Manager’s Agenda #16. A communication transmitted from Richard C. Rossi, City Manager, relative to Awaiting Report Item Number 16-16, regarding the plan to take Vail Court by eminent domain.

Hallelujah! The City takes this step only when absolutely necessary, and this is long overdue.

Manager’s Agenda #17. A communication transmitted from Richard C. Rossi, City Manager, relative to the City’s Agreement with MassDOT and MBTA regarding funding contribution agreement for Green Line Extension Project.

These are the details associated with the announced agreement that was made several months ago.


Order #5. That the City Manager is requested to refer the attached short-term rental draft ordinance to the City Solicitor, Inspectional Services Department and any other relevant department for comment and review as components of a potential short-term rental ordinance and be referred to a joint hearing of the Housing and Public Safety Committees scheduled on Oct 26, 2016, at 5:30pm for discussion, and to hear back from the City on the proposed policies.   Councillor Kelley, Vice Mayor McGovern, Councillor Devereux

The Statement of Purpose says it best: "The purpose of this ordinance shall be to make the operation of short-term rentals legal for Cambridge residents, protect the safety of renters, owners, visitors, and neighbors, and ensure that short-term rentals will not be a detriment to the character and livability of the surrounding residential neighborhood."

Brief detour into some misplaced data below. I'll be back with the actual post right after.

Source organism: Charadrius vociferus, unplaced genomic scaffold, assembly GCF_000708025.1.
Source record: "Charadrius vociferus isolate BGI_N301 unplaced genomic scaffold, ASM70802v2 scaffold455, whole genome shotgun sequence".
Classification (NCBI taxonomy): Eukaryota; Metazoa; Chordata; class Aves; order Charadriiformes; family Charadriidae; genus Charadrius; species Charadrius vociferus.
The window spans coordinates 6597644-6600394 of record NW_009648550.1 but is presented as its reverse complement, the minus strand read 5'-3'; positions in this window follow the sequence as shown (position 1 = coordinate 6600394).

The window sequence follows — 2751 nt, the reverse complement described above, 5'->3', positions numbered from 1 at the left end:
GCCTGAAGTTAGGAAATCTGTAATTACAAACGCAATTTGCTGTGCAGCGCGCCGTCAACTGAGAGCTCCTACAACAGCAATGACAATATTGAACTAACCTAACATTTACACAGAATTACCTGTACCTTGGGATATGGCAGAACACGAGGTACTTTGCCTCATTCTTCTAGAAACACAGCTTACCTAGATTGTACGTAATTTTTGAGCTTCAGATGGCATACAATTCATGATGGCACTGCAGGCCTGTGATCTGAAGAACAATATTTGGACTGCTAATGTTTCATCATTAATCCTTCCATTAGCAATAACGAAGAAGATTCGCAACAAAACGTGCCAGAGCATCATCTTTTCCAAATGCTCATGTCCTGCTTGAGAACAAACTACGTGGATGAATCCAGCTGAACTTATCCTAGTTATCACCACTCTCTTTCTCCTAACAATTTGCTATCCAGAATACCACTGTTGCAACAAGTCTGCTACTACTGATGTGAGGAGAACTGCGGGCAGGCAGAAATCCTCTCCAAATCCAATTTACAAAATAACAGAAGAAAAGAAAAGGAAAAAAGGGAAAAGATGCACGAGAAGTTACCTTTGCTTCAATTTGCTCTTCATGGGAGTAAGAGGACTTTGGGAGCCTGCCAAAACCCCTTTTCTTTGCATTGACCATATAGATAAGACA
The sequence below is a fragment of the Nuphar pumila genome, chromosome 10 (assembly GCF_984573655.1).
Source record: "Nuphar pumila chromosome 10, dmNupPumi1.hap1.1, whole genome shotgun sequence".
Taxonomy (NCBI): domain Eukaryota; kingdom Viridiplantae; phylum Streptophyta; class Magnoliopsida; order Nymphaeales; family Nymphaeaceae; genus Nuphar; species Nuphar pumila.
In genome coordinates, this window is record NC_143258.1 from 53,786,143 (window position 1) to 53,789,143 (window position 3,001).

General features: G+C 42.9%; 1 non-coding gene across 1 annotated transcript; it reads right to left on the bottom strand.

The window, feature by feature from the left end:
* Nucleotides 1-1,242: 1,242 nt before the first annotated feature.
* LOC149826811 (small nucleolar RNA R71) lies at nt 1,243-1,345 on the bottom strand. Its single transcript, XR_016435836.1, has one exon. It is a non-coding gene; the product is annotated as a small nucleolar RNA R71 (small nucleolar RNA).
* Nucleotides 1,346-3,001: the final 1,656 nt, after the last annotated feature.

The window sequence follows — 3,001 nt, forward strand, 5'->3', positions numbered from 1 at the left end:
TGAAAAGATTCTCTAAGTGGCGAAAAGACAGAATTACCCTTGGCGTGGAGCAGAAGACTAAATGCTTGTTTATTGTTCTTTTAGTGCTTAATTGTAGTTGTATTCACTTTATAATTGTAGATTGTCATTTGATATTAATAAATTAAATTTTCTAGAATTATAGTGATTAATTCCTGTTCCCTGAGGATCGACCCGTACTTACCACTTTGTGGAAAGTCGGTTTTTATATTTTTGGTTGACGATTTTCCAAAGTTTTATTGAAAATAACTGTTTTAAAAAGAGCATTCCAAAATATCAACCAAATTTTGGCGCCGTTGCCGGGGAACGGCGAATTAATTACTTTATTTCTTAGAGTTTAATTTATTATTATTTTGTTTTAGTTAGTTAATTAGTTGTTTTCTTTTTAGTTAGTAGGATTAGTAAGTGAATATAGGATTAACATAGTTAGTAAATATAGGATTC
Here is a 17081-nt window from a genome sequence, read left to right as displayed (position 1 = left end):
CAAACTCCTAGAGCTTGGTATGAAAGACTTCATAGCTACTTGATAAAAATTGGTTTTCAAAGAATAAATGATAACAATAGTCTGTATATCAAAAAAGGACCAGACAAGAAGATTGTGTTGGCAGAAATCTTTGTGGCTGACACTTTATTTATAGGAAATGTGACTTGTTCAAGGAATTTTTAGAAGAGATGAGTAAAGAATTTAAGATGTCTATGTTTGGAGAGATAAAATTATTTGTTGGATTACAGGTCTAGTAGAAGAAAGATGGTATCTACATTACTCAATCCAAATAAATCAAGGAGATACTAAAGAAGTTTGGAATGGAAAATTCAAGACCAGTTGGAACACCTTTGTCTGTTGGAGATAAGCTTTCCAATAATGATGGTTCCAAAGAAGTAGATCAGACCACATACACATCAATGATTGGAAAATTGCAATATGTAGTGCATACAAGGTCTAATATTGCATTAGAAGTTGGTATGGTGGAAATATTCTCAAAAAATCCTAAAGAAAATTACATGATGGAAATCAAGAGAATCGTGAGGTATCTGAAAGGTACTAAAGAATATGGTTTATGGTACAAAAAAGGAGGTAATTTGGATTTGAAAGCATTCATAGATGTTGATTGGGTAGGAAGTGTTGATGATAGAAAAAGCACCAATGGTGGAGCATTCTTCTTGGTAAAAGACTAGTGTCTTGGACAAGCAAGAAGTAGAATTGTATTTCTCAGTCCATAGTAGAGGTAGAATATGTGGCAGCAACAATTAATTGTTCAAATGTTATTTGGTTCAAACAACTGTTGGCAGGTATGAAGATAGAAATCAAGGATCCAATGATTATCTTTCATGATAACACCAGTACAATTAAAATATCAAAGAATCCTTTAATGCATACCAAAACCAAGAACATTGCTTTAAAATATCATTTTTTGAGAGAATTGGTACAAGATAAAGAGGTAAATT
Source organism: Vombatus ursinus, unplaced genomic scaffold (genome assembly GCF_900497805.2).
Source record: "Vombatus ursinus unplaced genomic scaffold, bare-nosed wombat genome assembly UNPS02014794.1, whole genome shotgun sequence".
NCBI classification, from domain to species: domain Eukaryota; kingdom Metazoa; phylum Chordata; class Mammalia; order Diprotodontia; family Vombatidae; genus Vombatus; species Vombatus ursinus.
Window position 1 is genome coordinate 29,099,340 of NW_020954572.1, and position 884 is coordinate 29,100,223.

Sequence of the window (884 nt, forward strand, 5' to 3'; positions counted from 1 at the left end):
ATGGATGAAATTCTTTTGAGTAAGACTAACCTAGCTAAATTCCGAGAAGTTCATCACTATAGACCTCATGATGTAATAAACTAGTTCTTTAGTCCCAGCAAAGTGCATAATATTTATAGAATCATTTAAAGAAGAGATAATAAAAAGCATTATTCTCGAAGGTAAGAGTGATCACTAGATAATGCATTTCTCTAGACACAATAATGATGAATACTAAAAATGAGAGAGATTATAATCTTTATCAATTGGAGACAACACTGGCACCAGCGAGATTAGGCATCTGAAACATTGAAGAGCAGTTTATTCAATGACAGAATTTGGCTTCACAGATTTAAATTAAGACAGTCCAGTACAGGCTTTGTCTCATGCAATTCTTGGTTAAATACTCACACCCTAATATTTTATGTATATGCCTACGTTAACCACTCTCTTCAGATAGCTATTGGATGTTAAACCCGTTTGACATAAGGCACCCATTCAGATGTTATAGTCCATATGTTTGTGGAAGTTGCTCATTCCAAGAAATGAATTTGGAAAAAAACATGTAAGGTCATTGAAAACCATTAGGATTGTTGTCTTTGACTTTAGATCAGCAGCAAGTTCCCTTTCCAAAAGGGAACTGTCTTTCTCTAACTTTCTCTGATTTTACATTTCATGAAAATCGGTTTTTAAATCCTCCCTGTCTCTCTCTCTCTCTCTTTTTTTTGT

Committee Report #1. A communication was received from Paula M. Crane, Deputy City Clerk, transmitting a report from Mayor E. Denise Simmons, Chair of the Housing Committee for a public hearing held on Aug 30, 2016 to continue public discussion regarding the recent completed Inclusionary Housing Study and the Draft Recommendations of the Community Development Department.

Committee Report #2. A communication was received from Paula M. Crane, Deputy City Clerk, transmitting a report from Mayor E. Denise Simmons, Chair of the Housing Committee for a public hearing held on Sept 8, 2016 to continue the public discussion regarding the recently completed Inclusionary Housing Study and Draft Recommendations of the Community Development Department.